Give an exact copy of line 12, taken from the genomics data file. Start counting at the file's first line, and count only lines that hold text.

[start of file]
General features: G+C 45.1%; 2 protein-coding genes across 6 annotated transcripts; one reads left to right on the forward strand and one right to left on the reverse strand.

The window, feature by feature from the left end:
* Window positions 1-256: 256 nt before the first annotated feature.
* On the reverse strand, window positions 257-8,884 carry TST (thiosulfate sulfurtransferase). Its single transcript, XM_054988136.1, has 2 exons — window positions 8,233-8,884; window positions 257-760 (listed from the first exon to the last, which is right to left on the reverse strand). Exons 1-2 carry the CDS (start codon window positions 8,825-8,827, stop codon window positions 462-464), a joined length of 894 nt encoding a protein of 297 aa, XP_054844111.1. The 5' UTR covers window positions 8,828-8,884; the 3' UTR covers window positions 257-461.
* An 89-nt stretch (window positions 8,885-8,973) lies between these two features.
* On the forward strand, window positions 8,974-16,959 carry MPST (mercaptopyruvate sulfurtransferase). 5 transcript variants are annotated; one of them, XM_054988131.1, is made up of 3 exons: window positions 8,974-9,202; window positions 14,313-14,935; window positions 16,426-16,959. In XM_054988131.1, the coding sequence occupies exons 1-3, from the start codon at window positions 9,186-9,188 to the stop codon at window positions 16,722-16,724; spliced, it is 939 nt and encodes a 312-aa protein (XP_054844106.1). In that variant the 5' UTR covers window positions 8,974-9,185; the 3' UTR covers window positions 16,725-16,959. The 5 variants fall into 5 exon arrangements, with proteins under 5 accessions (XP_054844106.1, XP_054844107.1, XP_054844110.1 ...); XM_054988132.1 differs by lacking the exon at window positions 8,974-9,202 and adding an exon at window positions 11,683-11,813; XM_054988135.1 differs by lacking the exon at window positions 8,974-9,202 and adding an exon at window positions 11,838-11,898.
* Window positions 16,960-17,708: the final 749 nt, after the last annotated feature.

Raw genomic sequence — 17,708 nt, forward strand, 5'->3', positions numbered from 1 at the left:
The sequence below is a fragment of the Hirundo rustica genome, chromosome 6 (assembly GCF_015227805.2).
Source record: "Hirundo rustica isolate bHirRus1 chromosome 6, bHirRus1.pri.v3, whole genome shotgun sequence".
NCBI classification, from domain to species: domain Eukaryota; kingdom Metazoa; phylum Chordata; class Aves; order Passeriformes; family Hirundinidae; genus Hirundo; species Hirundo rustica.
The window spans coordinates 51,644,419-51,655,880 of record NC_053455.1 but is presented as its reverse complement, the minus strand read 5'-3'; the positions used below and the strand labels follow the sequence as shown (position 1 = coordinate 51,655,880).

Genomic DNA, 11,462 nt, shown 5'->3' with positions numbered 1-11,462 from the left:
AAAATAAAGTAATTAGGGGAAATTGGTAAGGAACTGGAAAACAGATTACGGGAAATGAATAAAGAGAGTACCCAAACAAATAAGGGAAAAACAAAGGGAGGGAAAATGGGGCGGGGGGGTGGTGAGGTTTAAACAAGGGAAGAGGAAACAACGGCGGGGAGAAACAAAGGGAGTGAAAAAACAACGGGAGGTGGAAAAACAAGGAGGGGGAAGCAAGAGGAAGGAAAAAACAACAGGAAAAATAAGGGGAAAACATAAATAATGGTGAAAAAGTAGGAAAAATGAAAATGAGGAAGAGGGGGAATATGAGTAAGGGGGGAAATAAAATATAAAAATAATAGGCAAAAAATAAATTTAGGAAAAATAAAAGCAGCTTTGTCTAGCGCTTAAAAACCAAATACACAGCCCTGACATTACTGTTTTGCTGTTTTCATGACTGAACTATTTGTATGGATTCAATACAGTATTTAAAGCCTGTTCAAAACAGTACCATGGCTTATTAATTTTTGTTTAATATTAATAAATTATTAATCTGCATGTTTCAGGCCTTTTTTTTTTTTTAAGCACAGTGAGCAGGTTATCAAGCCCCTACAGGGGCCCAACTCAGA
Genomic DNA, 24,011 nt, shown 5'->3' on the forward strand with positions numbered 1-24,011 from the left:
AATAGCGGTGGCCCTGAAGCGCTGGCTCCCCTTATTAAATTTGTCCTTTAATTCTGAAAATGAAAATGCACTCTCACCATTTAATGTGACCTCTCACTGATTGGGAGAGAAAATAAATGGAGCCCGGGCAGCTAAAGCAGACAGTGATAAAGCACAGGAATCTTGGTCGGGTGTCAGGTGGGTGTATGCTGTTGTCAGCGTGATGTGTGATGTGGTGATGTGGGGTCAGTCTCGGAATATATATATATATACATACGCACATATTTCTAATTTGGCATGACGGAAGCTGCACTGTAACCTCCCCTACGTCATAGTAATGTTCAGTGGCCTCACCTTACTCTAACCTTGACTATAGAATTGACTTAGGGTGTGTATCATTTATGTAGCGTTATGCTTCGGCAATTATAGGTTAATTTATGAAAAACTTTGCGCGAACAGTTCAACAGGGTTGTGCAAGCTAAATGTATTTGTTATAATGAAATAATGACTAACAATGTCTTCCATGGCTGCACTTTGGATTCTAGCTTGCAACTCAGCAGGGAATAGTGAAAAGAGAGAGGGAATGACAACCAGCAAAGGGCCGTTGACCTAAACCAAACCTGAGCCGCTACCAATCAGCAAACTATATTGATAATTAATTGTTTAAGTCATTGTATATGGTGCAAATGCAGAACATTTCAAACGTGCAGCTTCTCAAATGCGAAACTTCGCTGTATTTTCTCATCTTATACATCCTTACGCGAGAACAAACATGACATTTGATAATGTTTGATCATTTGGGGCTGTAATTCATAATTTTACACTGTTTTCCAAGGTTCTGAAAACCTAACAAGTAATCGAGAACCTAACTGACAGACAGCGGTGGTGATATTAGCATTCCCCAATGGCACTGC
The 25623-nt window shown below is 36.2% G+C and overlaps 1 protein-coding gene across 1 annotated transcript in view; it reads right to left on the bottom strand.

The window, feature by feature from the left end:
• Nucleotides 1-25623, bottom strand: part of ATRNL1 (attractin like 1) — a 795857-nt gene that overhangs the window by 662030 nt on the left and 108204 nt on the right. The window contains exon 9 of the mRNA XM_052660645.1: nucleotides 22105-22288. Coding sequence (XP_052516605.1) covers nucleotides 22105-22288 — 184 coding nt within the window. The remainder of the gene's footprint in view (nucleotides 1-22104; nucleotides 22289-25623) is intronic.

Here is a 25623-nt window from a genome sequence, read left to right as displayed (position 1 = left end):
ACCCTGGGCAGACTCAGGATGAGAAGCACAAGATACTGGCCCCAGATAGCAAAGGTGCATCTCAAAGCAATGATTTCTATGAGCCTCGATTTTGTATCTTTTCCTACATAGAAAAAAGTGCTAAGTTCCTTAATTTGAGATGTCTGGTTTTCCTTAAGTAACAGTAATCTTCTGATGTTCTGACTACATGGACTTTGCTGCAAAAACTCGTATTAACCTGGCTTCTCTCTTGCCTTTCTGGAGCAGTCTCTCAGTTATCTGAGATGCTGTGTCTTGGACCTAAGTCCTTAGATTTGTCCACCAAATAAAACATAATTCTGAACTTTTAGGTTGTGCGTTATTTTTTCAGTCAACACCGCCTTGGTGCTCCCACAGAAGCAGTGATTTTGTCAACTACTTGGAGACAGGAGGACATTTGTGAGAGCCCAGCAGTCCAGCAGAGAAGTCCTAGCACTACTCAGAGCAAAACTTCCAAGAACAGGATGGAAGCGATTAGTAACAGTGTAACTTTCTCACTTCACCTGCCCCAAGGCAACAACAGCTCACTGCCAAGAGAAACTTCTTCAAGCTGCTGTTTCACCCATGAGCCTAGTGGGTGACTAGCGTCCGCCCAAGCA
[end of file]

The window spans coordinates 51,644,419-51,655,880 of record NC_053455.1 but is presented as its reverse complement, the minus strand read 5'-3'; the positions used below and the strand labels follow the sequence as shown (position 1 = coordinate 51,655,880).